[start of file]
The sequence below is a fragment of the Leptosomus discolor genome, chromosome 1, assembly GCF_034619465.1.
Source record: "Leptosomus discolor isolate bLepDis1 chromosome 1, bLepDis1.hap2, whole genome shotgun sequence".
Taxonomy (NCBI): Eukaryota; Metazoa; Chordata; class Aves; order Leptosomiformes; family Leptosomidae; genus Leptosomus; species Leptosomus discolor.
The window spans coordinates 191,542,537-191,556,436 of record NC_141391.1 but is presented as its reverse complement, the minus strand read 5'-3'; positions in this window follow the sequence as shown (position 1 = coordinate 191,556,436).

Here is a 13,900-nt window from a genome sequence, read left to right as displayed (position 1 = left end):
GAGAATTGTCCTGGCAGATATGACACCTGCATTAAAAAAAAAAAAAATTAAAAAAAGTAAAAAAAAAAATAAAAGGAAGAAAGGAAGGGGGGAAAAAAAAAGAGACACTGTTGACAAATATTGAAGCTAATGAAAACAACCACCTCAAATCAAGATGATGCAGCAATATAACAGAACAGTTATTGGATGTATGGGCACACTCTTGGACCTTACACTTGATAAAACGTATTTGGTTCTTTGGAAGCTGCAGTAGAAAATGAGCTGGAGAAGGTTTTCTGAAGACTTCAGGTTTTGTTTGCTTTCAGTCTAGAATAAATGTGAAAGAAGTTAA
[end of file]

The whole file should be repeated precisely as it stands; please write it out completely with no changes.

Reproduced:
The sequence below is a fragment of the Leptosomus discolor genome, chromosome 1, assembly GCF_034619465.1.
Source record: "Leptosomus discolor isolate bLepDis1 chromosome 1, bLepDis1.hap2, whole genome shotgun sequence".
Taxonomy (NCBI): Eukaryota; Metazoa; Chordata; class Aves; order Leptosomiformes; family Leptosomidae; genus Leptosomus; species Leptosomus discolor.
The window spans coordinates 191,542,537-191,556,436 of record NC_141391.1 but is presented as its reverse complement, the minus strand read 5'-3'; positions in this window follow the sequence as shown (position 1 = coordinate 191,556,436).

Here is a 13,900-nt window from a genome sequence, read left to right as displayed (position 1 = left end):
GAGAATTGTCCTGGCAGATATGACACCTGCATTAAAAAAAAAAAAAATTAAAAAAAGTAAAAAAAAAAATAAAAGGAAGAAAGGAAGGGGGGAAAAAAAAAGAGACACTGTTGACAAATATTGAAGCTAATGAAAACAACCACCTCAAATCAAGATGATGCAGCAATATAACAGAACAGTTATTGGATGTATGGGCACACTCTTGGACCTTACACTTGATAAAACGTATTTGGTTCTTTGGAAGCTGCAGTAGAAAATGAGCTGGAGAAGGTTTTCTGAAGACTTCAGGTTTTGTTTGCTTTCAGTCTAGAATAAATGTGAAAGAAGTTAA